• Female hermaphrodites, women who dress like men, or those of deviant sexuality or simply those who do not look like women and are “man-like” women cannot be ordained as nuns. 
  • There are rules that refer to bestiality. Monks are warned against too much affection for cows and female monkeys. 
Pattanaik
After jotting down these “rules”, the author states, “Initially, none of these strictures were codified. There was no Vinaya Pitaka. But as many people joined the monastery (vihara), they started behaving in certain ways that were deemed unworthy of monks and seekers of Buddha-hood. People also started making fun of the Buddhist way. So to protect the reputation of the dhamma and the sangha, Buddha began putting down these rules.”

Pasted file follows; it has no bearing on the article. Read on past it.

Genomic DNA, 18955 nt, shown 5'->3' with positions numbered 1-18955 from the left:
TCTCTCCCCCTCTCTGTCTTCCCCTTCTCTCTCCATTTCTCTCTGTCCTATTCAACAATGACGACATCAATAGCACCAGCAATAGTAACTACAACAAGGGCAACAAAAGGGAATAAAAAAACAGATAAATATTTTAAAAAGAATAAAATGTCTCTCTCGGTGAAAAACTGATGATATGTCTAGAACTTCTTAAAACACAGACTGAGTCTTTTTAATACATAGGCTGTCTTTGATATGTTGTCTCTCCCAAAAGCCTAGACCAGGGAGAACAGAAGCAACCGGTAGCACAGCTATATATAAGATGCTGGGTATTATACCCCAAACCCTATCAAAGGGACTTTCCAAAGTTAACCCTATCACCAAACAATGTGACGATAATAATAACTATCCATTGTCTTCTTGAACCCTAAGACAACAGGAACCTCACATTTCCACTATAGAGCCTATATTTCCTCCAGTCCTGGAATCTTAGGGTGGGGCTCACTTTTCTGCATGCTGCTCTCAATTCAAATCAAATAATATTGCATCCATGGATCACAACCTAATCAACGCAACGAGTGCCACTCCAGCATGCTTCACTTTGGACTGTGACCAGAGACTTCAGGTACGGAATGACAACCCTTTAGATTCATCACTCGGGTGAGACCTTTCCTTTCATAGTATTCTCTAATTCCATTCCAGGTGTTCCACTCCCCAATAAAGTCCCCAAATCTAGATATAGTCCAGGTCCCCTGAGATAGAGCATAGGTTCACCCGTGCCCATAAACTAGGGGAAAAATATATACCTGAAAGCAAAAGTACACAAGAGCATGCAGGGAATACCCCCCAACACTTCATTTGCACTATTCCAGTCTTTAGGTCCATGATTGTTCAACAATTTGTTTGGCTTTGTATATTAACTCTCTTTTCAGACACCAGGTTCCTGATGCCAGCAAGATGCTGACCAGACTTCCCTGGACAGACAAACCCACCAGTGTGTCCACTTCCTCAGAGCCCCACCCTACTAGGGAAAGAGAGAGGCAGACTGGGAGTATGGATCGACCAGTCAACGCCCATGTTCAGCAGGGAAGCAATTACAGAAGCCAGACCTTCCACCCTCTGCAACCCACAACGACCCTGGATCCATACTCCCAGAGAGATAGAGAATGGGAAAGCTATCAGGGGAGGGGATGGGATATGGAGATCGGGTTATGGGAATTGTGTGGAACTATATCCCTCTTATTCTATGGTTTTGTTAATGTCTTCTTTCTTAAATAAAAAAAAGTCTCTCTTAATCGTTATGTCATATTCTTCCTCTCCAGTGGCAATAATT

He adds, “These codes were compiled orally and narrated by Upali (a barber before he became one of Buddha’s 10 chief disciples) in the first Buddhist council, a year after Buddha’s death. This happened 2600 years ago. A thousand years later, these rules were systemised and codified by one Buddhaghosha who lived in the monastery at Anuradhapura in Sri Lanka.”
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This blog has also appeared in Counterview

Comments

Pushpa Surendra said…
All very true but never discussed by Indian Buddhists. Add to this the fact that wherever Buddhism went , it compromised with the elites of that country so that the religion would be accepted. Buddhism was dependent on state patronage whether China, Vietnam, Korea or Japan. As state religion it was not less oppressive but Brahmanic Hinduism is a class apart. I have raised this issue with some Dalit friends but they don't take it seriously and just say we go by what Ambedkar says. With all due respect to Ambedkar, he was not a scholar of Buddhism. Having said this, I would say Buddhism considered women to be human. There were no prohibition on women from learning , no notion of ritual purity , pollution etc. In Buddha's own time despite reservations , he admitted women to the Sangha.